BBC Africa released a new documentary this week shedding light on the obstacles humanists and atheists face in Nigeria while telling the story of a Nigerian imprisoned for blasphemy charges.
The program, narrated by BBC journalist Yemisi Adegoke, documents Mubarak Bala’s landmark case, which reveals the threats to religious freedom and tolerance in the West African country.
The cost of being an atheist 7 Nov@briticoyemo investigates the case of Mubarak Bala, the president of the Humanist Association of Nigeria, who was sentenced to 24 years in prison for charges relating to blasphemy.
Subscribe so you don’t miss it https://t.co/k7gmp8Hgzh pic.twitter.com/3DkeQvwKn5
— BBC News Africa (@BBCAfrica) November 5, 2022
She talked with other atheists, including Leo Igwe, the founding member of the Humanist Association of Nigeria and a board member of Humanist International. She also interviewed Amina Ahmed, Mubarak’s wife, and the lawyer who wrote the petition for his arrest.
Born to a Muslim religious scholar in the northern Nigerian state of Kano, 37-year-old Mubarak Bala left Islam in 2014 and was open with his atheist beliefs. He was forcibly held at a psychiatric hospital the same year after renouncing his faith. Mubarak Bala was also the President of the Humanist Association of Nigeria.
Nigerian atheist Mubarak Bala convicted of blasphemy https://t.co/cBHy2jkZvz
— BBC News (World) (@BBCWorld) November 8, 2022
On April 28, 2020, Mubarak Bala was arrested at his home in Kaduna after a local law firm filed a petition for his detention. The plea came after he posted criticisms of the Prophet Muhammad on his Facebook page. He was accused of violating Section 210 of Kano State’s Penal Code and Section 26 (1)(c) of the country’s Cybercrimes Act of 2015.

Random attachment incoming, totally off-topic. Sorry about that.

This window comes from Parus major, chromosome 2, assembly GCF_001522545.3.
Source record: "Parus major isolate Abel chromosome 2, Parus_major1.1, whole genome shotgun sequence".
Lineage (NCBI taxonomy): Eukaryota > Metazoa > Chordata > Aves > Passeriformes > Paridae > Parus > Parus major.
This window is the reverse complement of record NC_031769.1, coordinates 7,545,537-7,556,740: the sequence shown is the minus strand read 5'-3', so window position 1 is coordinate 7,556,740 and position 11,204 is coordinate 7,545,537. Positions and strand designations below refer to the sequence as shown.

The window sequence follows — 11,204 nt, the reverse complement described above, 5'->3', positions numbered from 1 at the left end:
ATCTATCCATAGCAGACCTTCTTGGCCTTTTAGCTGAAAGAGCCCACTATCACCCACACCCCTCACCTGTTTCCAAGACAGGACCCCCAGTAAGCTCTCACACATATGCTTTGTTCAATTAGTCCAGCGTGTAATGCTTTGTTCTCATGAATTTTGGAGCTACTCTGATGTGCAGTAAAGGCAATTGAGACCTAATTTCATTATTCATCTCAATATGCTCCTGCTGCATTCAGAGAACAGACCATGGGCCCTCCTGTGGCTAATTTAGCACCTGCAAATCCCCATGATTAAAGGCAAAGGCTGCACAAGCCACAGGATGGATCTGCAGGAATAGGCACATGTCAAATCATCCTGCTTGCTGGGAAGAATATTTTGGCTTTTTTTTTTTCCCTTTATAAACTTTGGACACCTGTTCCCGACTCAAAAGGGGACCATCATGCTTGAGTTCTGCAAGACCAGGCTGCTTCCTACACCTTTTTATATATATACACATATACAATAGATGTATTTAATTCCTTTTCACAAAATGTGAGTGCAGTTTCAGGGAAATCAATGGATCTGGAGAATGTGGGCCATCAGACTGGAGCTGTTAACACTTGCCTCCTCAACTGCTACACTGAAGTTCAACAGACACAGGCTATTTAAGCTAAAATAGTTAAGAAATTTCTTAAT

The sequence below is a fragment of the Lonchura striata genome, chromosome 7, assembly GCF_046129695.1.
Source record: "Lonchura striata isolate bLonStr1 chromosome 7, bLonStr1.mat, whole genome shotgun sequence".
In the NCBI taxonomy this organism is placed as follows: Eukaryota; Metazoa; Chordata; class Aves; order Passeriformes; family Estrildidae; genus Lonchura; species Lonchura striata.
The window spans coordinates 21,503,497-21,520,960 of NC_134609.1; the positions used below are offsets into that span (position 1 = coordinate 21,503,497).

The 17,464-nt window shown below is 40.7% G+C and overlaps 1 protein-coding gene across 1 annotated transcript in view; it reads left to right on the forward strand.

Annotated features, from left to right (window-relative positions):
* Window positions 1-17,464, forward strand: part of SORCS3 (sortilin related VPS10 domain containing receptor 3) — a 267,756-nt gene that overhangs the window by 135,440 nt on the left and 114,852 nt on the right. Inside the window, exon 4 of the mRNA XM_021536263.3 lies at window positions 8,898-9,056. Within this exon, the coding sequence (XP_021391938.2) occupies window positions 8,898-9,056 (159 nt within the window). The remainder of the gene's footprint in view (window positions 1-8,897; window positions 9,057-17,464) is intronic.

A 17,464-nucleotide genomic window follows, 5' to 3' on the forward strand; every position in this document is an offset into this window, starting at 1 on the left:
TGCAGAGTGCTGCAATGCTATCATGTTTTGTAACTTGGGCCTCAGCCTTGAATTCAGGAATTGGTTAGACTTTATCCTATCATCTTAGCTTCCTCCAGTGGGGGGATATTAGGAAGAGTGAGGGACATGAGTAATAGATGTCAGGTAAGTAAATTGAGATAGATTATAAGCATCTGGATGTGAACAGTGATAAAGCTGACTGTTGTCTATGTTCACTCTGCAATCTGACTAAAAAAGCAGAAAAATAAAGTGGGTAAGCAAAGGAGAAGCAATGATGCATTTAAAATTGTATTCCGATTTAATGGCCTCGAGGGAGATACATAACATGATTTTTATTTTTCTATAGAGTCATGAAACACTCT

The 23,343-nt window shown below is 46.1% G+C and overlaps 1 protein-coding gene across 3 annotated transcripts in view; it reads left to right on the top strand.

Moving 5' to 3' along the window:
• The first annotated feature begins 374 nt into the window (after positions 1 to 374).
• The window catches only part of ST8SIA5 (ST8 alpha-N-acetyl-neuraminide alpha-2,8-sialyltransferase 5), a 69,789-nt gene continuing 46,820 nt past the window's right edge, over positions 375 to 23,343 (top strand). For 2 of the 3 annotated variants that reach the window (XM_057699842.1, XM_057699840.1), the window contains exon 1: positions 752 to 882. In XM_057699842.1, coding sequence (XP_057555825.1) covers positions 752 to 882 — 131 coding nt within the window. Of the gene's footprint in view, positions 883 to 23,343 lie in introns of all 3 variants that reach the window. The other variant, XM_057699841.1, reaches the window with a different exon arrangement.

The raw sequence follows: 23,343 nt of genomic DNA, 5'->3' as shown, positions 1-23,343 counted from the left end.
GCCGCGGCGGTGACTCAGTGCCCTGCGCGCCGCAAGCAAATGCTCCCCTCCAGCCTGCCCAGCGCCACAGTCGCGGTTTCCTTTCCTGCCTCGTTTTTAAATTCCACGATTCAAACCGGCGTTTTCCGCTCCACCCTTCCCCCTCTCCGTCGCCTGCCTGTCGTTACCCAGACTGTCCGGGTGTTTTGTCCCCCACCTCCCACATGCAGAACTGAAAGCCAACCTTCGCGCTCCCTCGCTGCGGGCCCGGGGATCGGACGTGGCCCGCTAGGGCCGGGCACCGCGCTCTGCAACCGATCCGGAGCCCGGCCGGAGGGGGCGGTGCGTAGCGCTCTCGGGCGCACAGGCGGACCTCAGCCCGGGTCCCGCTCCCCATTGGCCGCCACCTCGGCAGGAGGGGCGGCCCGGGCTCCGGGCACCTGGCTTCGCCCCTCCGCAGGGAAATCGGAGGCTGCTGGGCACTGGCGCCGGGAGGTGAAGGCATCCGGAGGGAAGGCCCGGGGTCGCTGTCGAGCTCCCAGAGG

Bala was arbitrarily detained for more than a year, and authorities violated his right to a fair trial. He was also denied any legal counsel until October 2020. Nigeria’s Federal High Court ruled that his imprisonment was against the law and ordered authorities to release him on bail, to which they failed to comply.
— Humanist A Lagos (@HumanistALagos) December 21, 2020
According to his lawyer, James Ibori, Bala was denied healthcare access, kept in solitary confinement, and forced “to worship the Islamic way.” He was also detained for two years without any charges or trial.
Initially, Bala maintained his innocence as prosecutors of the Kano High Court accused him of breaching the public peace after his comments against the Prophet Muhammad. However, on April 2, 2022, Bala pleaded guilty to 18 charges of blasphemy, much to the surprise of his legal team and his supporters, who felt that Nigerian authorities pressed him to change his plea.
The Kano High Court sentenced Bala to 24 years in prison for violating Sections 210 and 114 of the Kano State Penal Code, not including the two years he spent in detention while awaiting trial. The court persisted that his trial was fair and that Bala could file an appeal. Although a secular court passed down the harsh ruling, Bala would have been punished with the death penalty if the trial had been done in an Islamic Sharia court.
Mubarak Bala faces 24 yrs in prison for sharing Facebook posts that were deemed “blasphemous” – a concerning development related to freedoms of expression, religion in Nigeria. #FreeMubarakBala https://t.co/2ksBjRB6Yv
— Freedom House (@freedomhouse) April 5, 2022
Many individuals and organizations in Nigeria and abroad expressed their concerns over Bala’s condition. For Leo Igwe, who was also a friend of Bala, humanists and atheists have become "potential criminals who can easily be thrown in jail just for expressing their views. Humanists have become endangered citizens of Nigeria."